Jacquemain’s believes goalies are “different” because the position requires so much focus. As a result, goalies tend to lose their “peripheral vision.” Jacquemain started meditating before games and found that the relaxed state he achieved allowed him to play better. He attributes most rituals—the source of so many of the strange rumours—to various forms of goaltender meditation. A likely hypothesis.

While goaltenders do have to focus on the task at hand, to say that they lack vision would be misleading. In fact, they have a better view of the game than anyone else. They see the whole play develop and often shout orders to their unmasked teammates (though sometimes to no avail). Goalies are often compared to catchers in baseball—for obvious gear-related reasons, but also because of their roles as on-ice/on-field signal callers. A hockey team is kind of like a rock band: the flashy play-making centre is the sexy singer, the goal-scoring winger is the lead guitarist, the stay-at-home defenceman can be compared to the bass player and the goalie, like the drummer, is usually in the background just doing his thing. No one notices the drummer unless he misses a beat and screws up the whole band. If a forward misses a pass, the puck goes in the corner; if the goalie screws up, the puck goes in the net.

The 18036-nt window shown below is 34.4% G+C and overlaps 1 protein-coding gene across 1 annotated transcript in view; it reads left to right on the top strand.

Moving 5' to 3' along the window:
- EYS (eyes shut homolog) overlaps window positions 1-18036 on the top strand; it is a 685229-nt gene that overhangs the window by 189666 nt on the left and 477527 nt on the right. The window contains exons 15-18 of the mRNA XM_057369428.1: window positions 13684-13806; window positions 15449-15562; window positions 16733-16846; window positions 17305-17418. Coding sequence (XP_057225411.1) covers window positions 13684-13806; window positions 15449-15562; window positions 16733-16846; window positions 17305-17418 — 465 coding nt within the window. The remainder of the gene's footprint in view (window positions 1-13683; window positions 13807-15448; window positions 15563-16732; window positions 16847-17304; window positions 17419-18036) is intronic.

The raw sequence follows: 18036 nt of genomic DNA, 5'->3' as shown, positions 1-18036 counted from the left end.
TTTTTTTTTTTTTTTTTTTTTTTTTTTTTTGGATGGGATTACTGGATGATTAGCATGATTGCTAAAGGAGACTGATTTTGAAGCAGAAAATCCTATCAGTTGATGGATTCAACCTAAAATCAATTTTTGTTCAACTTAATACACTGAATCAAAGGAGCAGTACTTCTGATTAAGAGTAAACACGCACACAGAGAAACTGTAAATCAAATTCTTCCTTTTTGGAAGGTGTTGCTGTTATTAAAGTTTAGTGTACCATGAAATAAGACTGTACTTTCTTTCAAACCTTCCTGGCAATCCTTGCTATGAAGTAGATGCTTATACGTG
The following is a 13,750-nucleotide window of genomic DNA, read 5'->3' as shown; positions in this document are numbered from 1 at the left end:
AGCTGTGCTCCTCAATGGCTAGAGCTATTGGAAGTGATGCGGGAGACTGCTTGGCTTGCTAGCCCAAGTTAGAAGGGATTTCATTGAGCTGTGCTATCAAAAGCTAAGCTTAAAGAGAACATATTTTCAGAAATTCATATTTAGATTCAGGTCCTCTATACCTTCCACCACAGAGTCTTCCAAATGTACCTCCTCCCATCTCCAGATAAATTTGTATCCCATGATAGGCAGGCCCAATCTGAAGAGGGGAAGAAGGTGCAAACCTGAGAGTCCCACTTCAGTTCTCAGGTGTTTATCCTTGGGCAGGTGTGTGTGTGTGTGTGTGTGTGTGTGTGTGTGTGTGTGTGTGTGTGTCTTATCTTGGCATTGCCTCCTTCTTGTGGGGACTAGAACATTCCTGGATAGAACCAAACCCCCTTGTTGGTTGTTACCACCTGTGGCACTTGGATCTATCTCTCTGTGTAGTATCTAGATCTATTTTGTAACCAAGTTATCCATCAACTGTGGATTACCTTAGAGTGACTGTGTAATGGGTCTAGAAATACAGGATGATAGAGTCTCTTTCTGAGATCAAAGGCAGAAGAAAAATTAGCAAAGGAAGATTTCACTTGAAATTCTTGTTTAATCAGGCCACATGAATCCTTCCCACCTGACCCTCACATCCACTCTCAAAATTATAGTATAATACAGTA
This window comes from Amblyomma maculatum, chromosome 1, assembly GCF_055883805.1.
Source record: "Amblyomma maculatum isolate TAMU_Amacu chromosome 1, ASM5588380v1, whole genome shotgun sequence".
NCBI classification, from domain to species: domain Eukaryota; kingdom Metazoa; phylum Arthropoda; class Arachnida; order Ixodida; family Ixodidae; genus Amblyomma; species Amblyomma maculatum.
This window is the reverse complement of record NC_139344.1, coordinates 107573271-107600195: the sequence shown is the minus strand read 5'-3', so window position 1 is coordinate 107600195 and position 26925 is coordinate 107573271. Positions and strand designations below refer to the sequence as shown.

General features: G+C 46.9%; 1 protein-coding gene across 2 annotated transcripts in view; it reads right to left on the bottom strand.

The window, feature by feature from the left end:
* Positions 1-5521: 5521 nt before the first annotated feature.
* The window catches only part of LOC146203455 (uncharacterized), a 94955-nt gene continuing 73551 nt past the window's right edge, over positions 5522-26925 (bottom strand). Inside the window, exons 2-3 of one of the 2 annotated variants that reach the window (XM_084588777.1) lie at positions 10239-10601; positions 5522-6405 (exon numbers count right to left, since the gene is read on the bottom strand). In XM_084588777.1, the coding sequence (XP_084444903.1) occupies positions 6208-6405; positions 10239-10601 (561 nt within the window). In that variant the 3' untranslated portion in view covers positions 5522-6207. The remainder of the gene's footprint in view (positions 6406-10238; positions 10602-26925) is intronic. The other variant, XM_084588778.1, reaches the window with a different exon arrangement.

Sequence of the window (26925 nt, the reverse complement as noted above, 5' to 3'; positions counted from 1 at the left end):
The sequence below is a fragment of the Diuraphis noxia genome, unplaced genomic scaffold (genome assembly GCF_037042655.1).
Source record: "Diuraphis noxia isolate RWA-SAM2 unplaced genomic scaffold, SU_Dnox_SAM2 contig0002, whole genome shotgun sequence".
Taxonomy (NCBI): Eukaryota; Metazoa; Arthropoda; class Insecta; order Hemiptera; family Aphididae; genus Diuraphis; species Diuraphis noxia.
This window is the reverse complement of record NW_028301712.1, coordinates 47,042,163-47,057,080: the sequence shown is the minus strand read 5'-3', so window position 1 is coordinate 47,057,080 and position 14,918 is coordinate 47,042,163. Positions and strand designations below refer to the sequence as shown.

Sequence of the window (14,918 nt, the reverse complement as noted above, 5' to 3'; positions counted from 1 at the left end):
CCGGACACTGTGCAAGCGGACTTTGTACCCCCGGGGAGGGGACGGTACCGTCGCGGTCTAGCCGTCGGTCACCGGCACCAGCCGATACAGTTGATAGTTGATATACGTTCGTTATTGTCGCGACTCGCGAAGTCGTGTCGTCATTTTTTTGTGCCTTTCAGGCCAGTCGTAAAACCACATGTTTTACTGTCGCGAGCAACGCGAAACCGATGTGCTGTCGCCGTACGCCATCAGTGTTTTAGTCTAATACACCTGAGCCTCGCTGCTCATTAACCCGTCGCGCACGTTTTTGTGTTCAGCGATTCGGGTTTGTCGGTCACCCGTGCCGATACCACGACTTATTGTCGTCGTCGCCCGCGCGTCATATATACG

It is perhaps to the credit of the goaltending community that the taboo-breaking Manon Rheaume—the first woman to play at the International Hockey Pee-Wee Tournament; to play in a major junior game; to play in an NHL game; to sign a professional hockey contract; to play in a professional hockey game during the regular season; and to win a game in professional roller hockey (phew!)—was a goalie. This is, however, likely due to a number of physical and sociological factors: although the goaltender is in a position of power, he (or in this case, she) is considered valuable and vulnerable, like the queen in chess, and so is insulated. Perhaps this bubble was what allowed the male-dominated hockey fraternity to let a girl play. (I continue to find it odd that even the best female hockey players in the world are not yet allowed to body check. In the twenty-first century, are we still worried about an exploding uterus? That is so 1900s!) Or maybe all the extra equipment concealed the tempting female figure that, presumably, would otherwise cause havoc on the ice. Perhaps Rheaume liked playing with the boys because it meant changing in a different room (something goalies might wish for anyway).